The Misunderstood Zune Upgrade Ability & Why I'm Still Excited...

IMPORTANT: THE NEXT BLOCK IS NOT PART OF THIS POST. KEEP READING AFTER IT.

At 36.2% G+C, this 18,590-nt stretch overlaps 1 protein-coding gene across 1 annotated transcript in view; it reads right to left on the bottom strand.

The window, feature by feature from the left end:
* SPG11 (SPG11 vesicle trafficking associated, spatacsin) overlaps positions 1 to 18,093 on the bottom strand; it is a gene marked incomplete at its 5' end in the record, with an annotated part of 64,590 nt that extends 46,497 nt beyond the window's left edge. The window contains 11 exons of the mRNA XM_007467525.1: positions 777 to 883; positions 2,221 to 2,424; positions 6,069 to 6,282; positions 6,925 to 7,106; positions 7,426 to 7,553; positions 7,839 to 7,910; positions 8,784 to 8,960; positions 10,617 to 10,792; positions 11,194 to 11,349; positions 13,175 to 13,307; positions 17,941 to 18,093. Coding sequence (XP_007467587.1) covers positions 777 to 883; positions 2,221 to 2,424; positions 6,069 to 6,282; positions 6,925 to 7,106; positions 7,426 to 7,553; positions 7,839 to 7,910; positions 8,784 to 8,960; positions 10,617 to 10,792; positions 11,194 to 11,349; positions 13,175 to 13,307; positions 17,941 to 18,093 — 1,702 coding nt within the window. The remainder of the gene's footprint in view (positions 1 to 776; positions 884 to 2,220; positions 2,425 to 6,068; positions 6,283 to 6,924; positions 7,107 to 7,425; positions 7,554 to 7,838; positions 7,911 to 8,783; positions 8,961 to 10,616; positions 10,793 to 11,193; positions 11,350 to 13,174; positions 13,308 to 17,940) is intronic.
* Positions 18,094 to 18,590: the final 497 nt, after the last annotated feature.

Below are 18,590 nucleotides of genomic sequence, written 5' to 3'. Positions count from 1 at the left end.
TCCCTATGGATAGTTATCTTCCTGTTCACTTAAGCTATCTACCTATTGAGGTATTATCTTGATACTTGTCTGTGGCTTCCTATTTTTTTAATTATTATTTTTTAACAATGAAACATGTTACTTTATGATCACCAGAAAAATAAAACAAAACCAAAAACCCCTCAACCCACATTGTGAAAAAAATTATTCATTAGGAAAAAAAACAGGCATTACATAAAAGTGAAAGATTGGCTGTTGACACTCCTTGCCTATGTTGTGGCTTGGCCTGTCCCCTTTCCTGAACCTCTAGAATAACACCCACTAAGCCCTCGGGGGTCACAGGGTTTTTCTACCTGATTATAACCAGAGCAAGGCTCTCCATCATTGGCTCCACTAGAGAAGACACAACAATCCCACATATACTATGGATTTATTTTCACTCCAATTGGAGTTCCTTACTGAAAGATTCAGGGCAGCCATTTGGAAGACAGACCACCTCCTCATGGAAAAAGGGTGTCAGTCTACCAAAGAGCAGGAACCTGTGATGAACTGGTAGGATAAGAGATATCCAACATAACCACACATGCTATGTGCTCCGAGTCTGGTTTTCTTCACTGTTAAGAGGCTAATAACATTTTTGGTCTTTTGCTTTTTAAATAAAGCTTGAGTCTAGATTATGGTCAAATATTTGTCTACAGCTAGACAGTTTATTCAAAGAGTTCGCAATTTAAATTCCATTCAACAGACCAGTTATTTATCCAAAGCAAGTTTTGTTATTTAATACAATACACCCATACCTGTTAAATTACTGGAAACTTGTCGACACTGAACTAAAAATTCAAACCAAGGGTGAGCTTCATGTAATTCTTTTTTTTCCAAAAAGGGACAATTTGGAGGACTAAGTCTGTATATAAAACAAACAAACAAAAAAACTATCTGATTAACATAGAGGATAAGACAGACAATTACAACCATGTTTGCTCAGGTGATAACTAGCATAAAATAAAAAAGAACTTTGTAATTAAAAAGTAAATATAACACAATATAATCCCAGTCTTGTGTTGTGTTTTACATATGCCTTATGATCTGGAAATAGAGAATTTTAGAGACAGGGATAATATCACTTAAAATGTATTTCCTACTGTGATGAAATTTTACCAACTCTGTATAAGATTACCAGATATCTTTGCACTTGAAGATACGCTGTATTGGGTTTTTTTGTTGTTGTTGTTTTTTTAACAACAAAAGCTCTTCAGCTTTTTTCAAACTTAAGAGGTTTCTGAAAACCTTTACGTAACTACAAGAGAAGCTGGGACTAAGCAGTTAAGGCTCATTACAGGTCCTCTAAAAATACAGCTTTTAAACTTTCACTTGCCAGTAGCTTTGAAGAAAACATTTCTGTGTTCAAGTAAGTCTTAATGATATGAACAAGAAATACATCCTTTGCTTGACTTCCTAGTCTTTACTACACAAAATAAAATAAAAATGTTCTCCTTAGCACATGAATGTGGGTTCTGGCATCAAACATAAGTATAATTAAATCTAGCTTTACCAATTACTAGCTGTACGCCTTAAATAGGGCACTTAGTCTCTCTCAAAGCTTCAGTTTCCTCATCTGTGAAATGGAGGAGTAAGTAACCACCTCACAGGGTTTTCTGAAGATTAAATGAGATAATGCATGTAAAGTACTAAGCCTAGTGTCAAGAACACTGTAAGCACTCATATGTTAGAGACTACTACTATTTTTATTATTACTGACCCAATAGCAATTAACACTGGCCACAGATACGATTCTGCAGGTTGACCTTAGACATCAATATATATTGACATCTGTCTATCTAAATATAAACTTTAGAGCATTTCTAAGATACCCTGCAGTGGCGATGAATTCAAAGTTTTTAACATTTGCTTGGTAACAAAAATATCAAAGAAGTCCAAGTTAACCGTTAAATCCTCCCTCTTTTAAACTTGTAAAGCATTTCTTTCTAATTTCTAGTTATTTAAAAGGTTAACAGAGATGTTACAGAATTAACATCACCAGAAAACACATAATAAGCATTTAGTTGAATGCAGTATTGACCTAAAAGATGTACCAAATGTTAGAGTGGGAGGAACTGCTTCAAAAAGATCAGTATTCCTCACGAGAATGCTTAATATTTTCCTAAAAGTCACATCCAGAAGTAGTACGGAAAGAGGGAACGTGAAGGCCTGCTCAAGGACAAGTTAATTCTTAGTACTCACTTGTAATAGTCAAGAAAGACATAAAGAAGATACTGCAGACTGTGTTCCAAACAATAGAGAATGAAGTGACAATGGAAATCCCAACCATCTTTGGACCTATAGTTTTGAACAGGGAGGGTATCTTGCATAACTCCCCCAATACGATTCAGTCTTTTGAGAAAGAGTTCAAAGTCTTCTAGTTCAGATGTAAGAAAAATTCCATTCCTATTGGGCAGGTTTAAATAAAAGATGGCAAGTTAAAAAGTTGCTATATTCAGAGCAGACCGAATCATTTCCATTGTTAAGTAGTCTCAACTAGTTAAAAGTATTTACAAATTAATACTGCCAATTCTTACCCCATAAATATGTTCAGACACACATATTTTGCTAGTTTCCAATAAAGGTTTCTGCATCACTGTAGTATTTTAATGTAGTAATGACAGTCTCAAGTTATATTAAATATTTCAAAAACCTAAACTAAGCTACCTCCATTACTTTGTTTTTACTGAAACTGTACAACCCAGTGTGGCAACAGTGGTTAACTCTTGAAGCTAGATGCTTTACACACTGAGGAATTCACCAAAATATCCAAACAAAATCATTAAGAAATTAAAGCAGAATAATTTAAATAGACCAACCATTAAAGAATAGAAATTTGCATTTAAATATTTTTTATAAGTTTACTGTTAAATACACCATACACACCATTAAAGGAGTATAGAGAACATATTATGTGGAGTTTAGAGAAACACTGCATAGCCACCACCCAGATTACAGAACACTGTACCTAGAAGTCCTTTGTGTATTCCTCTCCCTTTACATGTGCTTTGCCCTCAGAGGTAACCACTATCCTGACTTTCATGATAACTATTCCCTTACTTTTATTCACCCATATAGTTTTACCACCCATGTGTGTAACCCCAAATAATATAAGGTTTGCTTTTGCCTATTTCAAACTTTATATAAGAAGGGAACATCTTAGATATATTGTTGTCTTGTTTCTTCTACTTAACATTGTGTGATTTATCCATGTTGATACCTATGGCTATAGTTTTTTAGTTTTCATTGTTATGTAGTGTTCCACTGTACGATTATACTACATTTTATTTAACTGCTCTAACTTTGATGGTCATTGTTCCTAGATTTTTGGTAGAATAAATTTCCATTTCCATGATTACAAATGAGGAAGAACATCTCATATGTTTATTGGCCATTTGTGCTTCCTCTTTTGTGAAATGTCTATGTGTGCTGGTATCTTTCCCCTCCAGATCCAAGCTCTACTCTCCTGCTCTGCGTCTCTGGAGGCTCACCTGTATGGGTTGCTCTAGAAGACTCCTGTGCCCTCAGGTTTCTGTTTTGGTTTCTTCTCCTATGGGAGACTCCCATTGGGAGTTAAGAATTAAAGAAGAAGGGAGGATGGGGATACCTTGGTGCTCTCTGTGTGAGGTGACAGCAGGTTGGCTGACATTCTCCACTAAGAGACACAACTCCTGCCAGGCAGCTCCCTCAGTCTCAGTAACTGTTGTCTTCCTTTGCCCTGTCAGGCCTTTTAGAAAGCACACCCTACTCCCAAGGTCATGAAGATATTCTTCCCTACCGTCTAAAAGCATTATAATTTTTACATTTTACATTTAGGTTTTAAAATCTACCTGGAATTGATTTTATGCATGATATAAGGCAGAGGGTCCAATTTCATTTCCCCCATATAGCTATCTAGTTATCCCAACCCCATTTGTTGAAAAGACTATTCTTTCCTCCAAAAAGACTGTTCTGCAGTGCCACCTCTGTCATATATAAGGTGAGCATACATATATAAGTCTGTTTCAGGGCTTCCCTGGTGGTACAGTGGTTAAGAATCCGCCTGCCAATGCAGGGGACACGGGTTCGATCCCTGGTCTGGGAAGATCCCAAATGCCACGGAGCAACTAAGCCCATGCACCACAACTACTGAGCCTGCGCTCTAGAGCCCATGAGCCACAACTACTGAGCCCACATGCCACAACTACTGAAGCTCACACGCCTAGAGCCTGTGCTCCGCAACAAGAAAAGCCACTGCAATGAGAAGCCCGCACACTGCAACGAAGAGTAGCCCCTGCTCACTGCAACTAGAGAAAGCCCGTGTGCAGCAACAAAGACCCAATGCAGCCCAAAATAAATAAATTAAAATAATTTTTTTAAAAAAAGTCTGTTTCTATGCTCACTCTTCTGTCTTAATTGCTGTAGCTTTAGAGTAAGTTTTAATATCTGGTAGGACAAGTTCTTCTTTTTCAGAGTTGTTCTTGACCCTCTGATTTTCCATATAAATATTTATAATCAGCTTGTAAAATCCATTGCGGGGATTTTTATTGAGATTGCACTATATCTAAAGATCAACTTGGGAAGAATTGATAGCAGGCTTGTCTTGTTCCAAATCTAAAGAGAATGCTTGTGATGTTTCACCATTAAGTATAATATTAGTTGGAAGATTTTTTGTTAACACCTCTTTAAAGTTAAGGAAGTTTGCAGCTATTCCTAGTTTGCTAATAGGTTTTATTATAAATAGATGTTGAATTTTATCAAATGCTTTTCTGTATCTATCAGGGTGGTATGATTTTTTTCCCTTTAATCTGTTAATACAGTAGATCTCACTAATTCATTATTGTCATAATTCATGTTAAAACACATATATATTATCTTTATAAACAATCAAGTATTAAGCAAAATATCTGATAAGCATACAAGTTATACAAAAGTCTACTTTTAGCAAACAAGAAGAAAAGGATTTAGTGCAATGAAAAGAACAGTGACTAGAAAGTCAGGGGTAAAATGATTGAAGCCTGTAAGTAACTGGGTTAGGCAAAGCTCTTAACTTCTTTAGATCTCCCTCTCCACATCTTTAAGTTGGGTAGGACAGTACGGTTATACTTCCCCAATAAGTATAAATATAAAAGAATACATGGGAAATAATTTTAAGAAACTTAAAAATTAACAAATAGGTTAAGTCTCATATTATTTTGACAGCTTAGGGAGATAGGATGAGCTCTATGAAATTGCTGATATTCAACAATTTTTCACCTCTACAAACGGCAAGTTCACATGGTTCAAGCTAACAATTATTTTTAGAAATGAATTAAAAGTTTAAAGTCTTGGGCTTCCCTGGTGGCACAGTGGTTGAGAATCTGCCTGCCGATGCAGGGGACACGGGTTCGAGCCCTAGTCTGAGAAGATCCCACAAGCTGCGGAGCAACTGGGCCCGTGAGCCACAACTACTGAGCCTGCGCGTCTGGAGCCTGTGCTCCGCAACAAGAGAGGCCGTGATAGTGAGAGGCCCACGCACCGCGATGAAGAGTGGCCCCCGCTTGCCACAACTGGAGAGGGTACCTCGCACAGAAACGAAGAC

Since launching this site and diving deep into everything about the Zune, I've noticed a repeating pattern over and over: Zune bloggers, and even Microsoft Zune staffers themselves, have touted the ability to upgrade the Zune as being some sort of amazing ability that other digital media players lack. I'm not sure where this comes from, but even <a target="_blank" href="http://scobleizer.wordpress.com/2006/10/26/my-thoughts-about-zune-vs-ipod/">Robert Scoble</a> has fallen into the trap of thinking that this is somehow special. It's not. Every digital media player going back five years or more, has had the ability to be upgraded with new firmware. New firmware usually offers bug fixes, new features, or sometimes removes features (like Creative did with the new Zen Vision:M firmware update that <a target="_blank" href="http://us.creative.com/support/downloads/download.asp?MainCategory=210&nRegionFK=&nCountryFK=&nLanguageFK=&sOSName=Windows+XP&region=1&Product_Name=ZEN+Vision:M&Product_ID=14331&modelnumber=&driverlang=1033&OS=10&drivertype=4&x=37&y=12">removes FM radio recording</a>). <br /><br />I believe that confusion comes from people thinking that because the Zune has WiFi built in, that somehow the device will be able to perform stand-alone upgrades without needing to be connected to a PC. Nothing I've read to date indicates that will be possible out of the box - when there's a new firmware update available, you'll get it installed by connecting your Zune to your PC and downloading it with the Zune desktop client software. That's the way it works <a target="_blank" href="http://www.apple.com/ipod/download/">with the iPod</a>, and that's the way it should work with other players as well, except most have such horrific desktop software clients that no one wants to install them. At best, the Zune has parity with the iPod in this regard: you'll connect your Zune to your PC, and the software will (presumably) inform you there's a new update for your Zune.<br /><br /><img alt="" src="http://images.thoughtsmedia.com/zt/2006/xbox360-oct27.jpg" /><br /><br /><span style="font-weight: bold;">Now here's why I'm still excited about the Zune:</span> for all of the frustration I feel about the massively limited WiFi capabilities, I believe firmly that the Zune will evolve more rapidly than any other digital media player on the market. Here's why: since the release of the Xbox 360 about a year ago, there have been <a target="_blank" href="http://www.xbox.com/en-US/community/news/archive/default.htm">three major updates</a>.<div style="page-break-after: always;"><span style="display: none;"> </span></div>The <a target="_blank" href="http://www.xbox.com/en-US/community/news/2006/0605-springrelease-features.htm">June 6th update</a> in particular had a massive number of updates and improvements. When my Xbox 360 was upgraded to have the ability to queue up six downloads at a time, it was a huge boost to my satisfaction with the console. The Zune group is under the management of J. Allard, the guy behind the Xbox 360. Some members of the Zune team are from the Xbox 360 team. To me, that says that the Zune team is going to place a high value on upgrading the software on the Zune, and delivering new value to their customers. To date, there hasn't been a detailed screen by screen walkthrough of the software on the Zune. Why not? I believe it's because the Zune team members who have been showing the product off in person are running a newer firmware update and don't want to reveal what's new. The Zune software was probably locked down and sent off to manufacturing in the July timeframe, so by the time the devices ship in November, I'm willing to bet there will be a new update for the player upon first connection. Many aspects of the Zune seem quite rushed to me, which further underscores my belief that the Zune team wanted to deliver more features around WiFi (look at how <a href="http://www.zunethoughts.com/news/show/148/zune-wireless-dj-feature-missing-seems-so.html">one feature was in the FCC-submitted manual</a>, then cut) but simply didn't have the time.<br /><br />A key factor in the ease of updates is the fact that Microsoft controls the whole platform from end to end. In the Windows Mobile world of <a target="_blank" href="http://www.pocketpcthoughts.com">Pocket PCs</a> and <a target="_blank" href="http://www.smartphonethoughts.com">Smartphones</a>, I've seen the same scenario play out over and over: the Windows Mobile team creates a software update with bug fixes and completely new features, and all they can do is hand it off to the device manufacturers and mobile phone carriers and <span style="font-style: italic;">hope</span> that they release it to their customers. Quite often, that software is never released to the customers because the device manufacturers either don't want to put the time and money into customizing it for their particular devices (which is necessary due to low-level hardware issues), or they want to offer those new software features in a new hardware device they can sell. I've seen first hand the frustration this causes the Microsoft team members who work on this software - they can't deliver the update directly to the customer, and the customer is the one that suffers with a buggy device.<br /><br />There are no such limits with the Zune, and my hope is that 12 months after release the Zune will have had a series of software upgrades that make it seem more like a v2 device than anything else - the included WiFi offers tremendous potential for the Zune to evolve into delivering some killer scenarios, and Microsoft has a clear path to deliver them to Zune owners. I believe they will do exactly that.